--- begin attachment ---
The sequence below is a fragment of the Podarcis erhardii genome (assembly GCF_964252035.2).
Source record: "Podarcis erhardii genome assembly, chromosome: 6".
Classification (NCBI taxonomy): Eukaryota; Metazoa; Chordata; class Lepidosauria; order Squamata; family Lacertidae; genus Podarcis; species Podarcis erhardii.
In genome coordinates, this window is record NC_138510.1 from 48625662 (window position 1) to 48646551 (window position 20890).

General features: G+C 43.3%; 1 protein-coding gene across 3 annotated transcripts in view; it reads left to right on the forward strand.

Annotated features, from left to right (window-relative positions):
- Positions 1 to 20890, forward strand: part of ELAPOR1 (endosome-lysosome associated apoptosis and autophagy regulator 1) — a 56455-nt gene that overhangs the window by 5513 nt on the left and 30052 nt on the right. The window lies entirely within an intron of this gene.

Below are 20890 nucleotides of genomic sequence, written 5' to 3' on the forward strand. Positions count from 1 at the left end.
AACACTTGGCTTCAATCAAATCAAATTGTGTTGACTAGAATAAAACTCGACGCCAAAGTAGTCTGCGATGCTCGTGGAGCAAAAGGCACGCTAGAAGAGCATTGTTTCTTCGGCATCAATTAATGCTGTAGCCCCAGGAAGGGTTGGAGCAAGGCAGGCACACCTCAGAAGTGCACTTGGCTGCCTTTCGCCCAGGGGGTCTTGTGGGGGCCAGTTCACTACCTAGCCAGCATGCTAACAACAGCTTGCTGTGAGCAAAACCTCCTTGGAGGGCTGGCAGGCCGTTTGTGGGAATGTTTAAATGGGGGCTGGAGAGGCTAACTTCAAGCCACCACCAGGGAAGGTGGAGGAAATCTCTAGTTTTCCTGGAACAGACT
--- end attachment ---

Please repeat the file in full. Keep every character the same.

The sequence below is a fragment of the Podarcis erhardii genome (assembly GCF_964252035.2).
Source record: "Podarcis erhardii genome assembly, chromosome: 6".
Classification (NCBI taxonomy): Eukaryota; Metazoa; Chordata; class Lepidosauria; order Squamata; family Lacertidae; genus Podarcis; species Podarcis erhardii.
In genome coordinates, this window is record NC_138510.1 from 48625662 (window position 1) to 48646551 (window position 20890).

General features: G+C 43.3%; 1 protein-coding gene across 3 annotated transcripts in view; it reads left to right on the forward strand.

Annotated features, from left to right (window-relative positions):
- Positions 1 to 20890, forward strand: part of ELAPOR1 (endosome-lysosome associated apoptosis and autophagy regulator 1) — a 56455-nt gene that overhangs the window by 5513 nt on the left and 30052 nt on the right. The window lies entirely within an intron of this gene.

Below are 20890 nucleotides of genomic sequence, written 5' to 3' on the forward strand. Positions count from 1 at the left end.
AACACTTGGCTTCAATCAAATCAAATTGTGTTGACTAGAATAAAACTCGACGCCAAAGTAGTCTGCGATGCTCGTGGAGCAAAAGGCACGCTAGAAGAGCATTGTTTCTTCGGCATCAATTAATGCTGTAGCCCCAGGAAGGGTTGGAGCAAGGCAGGCACACCTCAGAAGTGCACTTGGCTGCCTTTCGCCCAGGGGGTCTTGTGGGGGCCAGTTCACTACCTAGCCAGCATGCTAACAACAGCTTGCTGTGAGCAAAACCTCCTTGGAGGGCTGGCAGGCCGTTTGTGGGAATGTTTAAATGGGGGCTGGAGAGGCTAACTTCAAGCCACCACCAGGGAAGGTGGAGGAAATCTCTAGTTTTCCTGGAACAGACT